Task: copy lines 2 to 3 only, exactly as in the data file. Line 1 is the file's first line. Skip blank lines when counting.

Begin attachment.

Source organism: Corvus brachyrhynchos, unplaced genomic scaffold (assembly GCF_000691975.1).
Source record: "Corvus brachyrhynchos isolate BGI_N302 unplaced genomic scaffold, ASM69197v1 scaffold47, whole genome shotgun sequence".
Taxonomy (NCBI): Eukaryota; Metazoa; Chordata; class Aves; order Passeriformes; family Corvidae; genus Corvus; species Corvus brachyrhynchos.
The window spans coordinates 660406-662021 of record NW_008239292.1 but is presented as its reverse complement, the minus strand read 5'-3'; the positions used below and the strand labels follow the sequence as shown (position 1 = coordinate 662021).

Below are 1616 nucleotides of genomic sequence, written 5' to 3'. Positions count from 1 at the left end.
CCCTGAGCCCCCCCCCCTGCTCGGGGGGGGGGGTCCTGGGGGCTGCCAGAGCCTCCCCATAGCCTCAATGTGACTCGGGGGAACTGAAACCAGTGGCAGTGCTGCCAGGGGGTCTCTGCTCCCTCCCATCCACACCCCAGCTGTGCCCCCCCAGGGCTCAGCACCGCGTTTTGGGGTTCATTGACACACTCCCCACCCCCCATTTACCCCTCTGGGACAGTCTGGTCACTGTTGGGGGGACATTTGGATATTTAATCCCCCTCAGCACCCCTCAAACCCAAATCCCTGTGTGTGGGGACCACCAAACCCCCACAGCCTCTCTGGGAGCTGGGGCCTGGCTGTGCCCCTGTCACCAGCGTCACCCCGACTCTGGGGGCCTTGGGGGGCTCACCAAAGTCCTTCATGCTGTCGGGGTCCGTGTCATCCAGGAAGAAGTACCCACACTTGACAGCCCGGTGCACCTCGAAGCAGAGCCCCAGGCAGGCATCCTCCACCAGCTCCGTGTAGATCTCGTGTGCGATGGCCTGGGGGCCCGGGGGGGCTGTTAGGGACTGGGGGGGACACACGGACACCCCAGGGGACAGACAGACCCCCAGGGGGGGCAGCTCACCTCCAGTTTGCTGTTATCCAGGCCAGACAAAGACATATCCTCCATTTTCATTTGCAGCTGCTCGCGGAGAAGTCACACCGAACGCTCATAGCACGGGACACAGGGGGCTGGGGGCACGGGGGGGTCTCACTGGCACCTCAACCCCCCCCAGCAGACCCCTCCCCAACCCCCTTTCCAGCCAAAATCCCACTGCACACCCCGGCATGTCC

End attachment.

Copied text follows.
Source record: "Corvus brachyrhynchos isolate BGI_N302 unplaced genomic scaffold, ASM69197v1 scaffold47, whole genome shotgun sequence".
Taxonomy (NCBI): Eukaryota; Metazoa; Chordata; class Aves; order Passeriformes; family Corvidae; genus Corvus; species Corvus brachyrhynchos.